KANSAS CITY, Mo. — From 11 to just two, Kansas City now has its candidates for mayor.
With 100% of precincts reporting, according to unofficial election results, Jolie Justus and Quinton Lucas have secured the top spots to vie for the city’s top office.
Current Mayor Sly James has reached his term limit, so he can’t run for re-election in 2019. Now, Justus and Lucas will try to gain residents’ votes over the next few months. Kansas City’s next mayor will be elected on June 18.
According to unofficial results, Justus had 22.6% of the votes with 12,630, and Lucas had 18.4% with 10,287 votes. See more of Tuesday’s election results here.
Kansas City’s two mayoral candidates are no strangers to public service.
Both Justus and Lucas are currently serving as city council members. Justus serves the 4th District, and Lucas represents the 3rd District at-large. They both also serve on multiple city committees.
On Tuesday night, as election results poured in, Justus and Lucas gathered with dozens of their supporters at their respective watch parties.
James, who endorsed Justus prior to Tuesday’s election, stopped by her watch party to congratulate her on earning a spot in the mayoral race.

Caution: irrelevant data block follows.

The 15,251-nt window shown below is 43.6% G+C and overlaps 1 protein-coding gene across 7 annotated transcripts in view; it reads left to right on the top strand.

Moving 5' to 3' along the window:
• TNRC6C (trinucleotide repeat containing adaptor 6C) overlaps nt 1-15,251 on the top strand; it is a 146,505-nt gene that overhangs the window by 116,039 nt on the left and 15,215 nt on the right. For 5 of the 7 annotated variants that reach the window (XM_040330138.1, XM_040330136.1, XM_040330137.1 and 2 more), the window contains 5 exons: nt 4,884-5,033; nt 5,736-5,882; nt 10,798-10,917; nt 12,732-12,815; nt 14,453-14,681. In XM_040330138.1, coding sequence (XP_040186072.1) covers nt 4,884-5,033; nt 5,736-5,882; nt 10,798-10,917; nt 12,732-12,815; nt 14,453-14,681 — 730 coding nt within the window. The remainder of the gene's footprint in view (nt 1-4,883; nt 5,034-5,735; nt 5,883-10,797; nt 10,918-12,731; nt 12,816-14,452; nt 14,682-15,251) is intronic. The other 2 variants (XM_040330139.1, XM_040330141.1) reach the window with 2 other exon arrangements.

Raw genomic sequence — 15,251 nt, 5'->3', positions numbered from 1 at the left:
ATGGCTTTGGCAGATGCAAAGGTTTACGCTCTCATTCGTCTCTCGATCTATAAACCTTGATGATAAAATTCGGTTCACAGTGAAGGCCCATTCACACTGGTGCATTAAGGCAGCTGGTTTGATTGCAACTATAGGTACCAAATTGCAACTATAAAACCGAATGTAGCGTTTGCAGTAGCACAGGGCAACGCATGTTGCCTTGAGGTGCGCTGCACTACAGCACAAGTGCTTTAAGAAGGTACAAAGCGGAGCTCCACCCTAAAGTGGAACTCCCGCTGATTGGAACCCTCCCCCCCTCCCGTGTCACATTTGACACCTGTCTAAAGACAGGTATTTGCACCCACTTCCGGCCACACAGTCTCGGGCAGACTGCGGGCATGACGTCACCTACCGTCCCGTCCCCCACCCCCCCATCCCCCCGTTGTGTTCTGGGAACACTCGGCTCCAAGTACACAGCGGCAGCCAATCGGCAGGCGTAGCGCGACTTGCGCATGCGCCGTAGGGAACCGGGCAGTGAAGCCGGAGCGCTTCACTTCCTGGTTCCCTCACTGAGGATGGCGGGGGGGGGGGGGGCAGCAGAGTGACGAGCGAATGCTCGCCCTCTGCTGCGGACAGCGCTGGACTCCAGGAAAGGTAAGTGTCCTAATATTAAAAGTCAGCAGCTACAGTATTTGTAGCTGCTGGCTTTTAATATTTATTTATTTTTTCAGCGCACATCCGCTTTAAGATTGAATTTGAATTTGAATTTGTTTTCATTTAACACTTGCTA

Justus said as the race narrows down, she looks forward to really being able to discuss her platform and the issues she’s heard matter to voters along the campaign trail, including public safety, public health, affordable housing, transportation, workforce development and education.
“Kansas City feels the energy right now, and they want a leader that can bring people together to keep the momentum going forward. And we’ve put together the campaign team that’s been able to put that message out,” Justus said.
After Lucas was declared one of the two final candidates, the Kansas City native noted that he thinks the world of Justus but believes they have different priorities.
“I think a lot of times she’s talking about the airport and specific parts of the city. I want to talk about development throughout the entire Kansas City,” he said. “I want to talk concretely, bridge long-standing divides in our community, and I want to talk about Kansas City will be a better place for equality. Instead of talking about momentum, I think it has to be shared throughout the community.”